11am: Fast Dynamic Posterior Exploration for Factor Augmented Multivariate Regression byVeronika Rockova
Advancements in high-throughput experimental techniques have facilitated the availability of diverse genomic data, which provide complementary information regarding the function and organization of gene regulatory mechanisms. The massive accumulation of data has increased demands for more elaborate modeling approaches that combine the multiple data platforms. We consider a sparse factor regression model, which augments the multivariate regression approach by adding a latent factor structure, thereby allowing for dependent patterns of marginal covariance between the responses. In order to enable the identication of parsimonious structure, we impose spike and slab priors on the individual entries in the factor loading and regression matrices. The continuous relaxation of the point mass spike and slab enables the implementation of a rapid EM inferential procedure for dynamic posterior model exploration. This is accomplished by considering a nested sequence of spike and slab priors and various factor space cardinalities. Identied candidate models are evaluated by a conditional posterior model probability criterion, permitting trans-dimensional comparisons. Patterned sparsity manifestations such as an orthogonal allocation of zeros in factor loadings are facilitated by structured priors on the binary inclusion matrix. The model is applied to a problem of integrating two genomic datasets, where expression of microRNA’s is related to the expression of genes with an underlying connectivity pathway network.
Archive for sparsity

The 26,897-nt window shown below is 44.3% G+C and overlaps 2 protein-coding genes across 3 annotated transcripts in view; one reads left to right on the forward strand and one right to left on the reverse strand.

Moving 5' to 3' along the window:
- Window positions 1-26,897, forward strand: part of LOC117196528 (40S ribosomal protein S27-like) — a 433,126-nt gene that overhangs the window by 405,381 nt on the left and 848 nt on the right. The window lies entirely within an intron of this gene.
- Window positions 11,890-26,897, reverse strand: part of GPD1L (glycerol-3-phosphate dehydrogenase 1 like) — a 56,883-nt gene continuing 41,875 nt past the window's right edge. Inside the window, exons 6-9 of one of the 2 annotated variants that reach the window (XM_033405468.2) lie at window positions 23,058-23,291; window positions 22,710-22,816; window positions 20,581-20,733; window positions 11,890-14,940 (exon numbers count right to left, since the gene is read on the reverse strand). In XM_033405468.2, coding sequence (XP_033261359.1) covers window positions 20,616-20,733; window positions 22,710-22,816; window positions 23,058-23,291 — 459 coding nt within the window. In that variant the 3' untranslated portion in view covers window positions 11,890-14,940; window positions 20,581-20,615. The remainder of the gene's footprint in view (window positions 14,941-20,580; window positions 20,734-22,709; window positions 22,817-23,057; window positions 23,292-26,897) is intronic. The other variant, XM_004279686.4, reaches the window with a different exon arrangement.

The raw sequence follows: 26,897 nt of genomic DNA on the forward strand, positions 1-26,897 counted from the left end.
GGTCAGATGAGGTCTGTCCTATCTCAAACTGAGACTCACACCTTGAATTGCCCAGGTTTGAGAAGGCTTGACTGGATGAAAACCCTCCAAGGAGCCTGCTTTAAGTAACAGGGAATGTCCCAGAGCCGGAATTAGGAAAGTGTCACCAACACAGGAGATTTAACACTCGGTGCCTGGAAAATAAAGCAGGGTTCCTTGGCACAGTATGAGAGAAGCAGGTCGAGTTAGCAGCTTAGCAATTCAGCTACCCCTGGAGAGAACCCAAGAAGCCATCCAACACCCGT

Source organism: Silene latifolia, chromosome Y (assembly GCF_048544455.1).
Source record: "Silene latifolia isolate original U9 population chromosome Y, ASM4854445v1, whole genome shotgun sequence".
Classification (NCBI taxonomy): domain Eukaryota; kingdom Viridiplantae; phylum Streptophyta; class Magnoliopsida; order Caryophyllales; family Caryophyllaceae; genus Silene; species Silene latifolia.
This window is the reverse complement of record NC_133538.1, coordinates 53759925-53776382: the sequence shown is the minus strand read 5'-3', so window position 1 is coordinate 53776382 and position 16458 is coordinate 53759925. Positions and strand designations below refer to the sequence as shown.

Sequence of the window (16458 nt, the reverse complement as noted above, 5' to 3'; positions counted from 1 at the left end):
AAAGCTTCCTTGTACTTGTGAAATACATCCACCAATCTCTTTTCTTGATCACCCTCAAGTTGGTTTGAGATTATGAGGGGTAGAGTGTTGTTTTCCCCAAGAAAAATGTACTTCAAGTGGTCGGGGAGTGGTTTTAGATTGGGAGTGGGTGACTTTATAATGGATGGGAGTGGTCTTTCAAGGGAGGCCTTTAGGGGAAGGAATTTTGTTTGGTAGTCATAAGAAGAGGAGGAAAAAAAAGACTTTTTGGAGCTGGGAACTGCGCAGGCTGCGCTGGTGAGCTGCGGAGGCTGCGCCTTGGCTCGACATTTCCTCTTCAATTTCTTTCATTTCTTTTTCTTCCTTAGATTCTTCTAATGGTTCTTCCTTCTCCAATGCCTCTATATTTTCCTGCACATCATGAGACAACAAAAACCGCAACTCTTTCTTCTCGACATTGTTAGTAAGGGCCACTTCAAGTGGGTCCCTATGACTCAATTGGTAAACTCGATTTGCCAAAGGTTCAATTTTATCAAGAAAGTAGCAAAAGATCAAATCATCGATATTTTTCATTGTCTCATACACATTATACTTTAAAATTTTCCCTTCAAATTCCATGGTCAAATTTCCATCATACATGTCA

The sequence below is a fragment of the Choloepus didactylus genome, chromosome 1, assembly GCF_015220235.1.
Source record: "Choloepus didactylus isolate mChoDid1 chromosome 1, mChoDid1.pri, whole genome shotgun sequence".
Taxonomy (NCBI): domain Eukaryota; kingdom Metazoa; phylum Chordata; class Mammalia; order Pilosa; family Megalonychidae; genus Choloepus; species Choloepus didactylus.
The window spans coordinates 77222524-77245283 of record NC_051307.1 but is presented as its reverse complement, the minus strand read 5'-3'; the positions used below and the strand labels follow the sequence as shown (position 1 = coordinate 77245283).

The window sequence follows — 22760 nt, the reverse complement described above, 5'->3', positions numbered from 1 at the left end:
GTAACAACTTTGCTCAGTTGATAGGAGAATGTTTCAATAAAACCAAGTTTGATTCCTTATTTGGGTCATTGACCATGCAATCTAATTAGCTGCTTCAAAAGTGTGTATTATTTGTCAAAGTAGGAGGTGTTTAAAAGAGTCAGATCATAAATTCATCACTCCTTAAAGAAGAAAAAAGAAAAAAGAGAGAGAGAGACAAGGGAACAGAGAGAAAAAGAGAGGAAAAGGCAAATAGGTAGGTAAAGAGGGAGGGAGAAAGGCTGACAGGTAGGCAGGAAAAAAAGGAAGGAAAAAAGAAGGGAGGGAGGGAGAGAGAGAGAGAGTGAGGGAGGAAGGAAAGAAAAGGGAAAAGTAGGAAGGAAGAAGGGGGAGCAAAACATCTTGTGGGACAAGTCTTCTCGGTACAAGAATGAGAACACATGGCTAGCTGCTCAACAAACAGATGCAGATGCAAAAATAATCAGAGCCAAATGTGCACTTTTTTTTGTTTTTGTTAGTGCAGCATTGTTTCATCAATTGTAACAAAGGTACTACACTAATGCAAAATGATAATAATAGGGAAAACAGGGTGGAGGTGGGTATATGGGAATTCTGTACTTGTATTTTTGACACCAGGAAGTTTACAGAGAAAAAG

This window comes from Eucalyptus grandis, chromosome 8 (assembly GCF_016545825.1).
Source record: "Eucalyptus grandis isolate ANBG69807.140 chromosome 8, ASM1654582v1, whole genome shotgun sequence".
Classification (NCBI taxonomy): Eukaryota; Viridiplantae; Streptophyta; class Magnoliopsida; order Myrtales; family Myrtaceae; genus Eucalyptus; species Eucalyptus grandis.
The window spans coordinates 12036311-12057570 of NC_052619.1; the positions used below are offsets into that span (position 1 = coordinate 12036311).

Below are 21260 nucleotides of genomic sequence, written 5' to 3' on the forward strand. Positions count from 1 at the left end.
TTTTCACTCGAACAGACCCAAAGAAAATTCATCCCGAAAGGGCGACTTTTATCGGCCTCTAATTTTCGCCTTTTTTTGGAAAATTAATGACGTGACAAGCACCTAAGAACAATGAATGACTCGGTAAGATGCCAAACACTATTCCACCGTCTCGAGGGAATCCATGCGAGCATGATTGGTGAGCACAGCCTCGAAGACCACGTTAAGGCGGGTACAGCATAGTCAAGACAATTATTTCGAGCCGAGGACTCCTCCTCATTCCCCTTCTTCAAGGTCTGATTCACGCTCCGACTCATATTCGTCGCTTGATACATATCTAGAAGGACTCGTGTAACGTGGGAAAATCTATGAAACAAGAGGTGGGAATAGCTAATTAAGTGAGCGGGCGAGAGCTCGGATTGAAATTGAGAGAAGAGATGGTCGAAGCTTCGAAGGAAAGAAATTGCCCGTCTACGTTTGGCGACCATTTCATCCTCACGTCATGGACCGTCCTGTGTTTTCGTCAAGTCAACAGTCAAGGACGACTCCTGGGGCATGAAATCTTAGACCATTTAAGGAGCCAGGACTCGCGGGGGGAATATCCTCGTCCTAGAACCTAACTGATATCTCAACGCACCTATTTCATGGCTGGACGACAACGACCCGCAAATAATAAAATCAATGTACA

The València 9 meeting in Benidorm is now over, even for those who stay till the end of the party (!)… In retrospect, I found the scientific quality of this last meeting of the series quite high and I am thus sad this series comes to an end. This mythical gathering of “true believers” on a Valencianos beach town certainly had a charm not found in other meetings (even though I have no particular love of beaches, of beach towns or of cabarets) in that it brought people really together for a rather long time in an intense and sometime heated exchange of ideas. (This secluded perspective of course reinforced the caricatures of Bayesians as sectarians!) This was particularly true this time as the huge majority of people stayed in the same (awful) hotel. Also, the fact that there was no parallel sessions was a major factor to keep people together… (The fact that the afternoon sessions were administered by ISBA rather than the València 9 scientific committee had the drawback of sometimes producing similar talks.) In my personal view, there were somehow too many non-parametric and sparsity sessions/talks, but this follows the research trends in the community (after all in the 1994 meeting, there were also “too many” MCMC talks!) And the discussions from the floor were much more limited than in the earlier meetings (but most invited discussions were a clear added value to the talks). Maybe this is due to the growing Bayesian community. As in earlier editions, the poster sessions were a strong moment with the frustrating drawback of having too many posters in a single session to allow for a complete coverage (unless you were ready to stay up till 2am…) Again a consequence of the size of the audience. But it was a pleasure to see how Bayesian statistics was well and alive and how the community was bridging old-timers having attending all of the nine Valencia meetings with newcomers still writing their PhD. (Congrats to Emily Fox and to James Scott for their respective Savage awards!)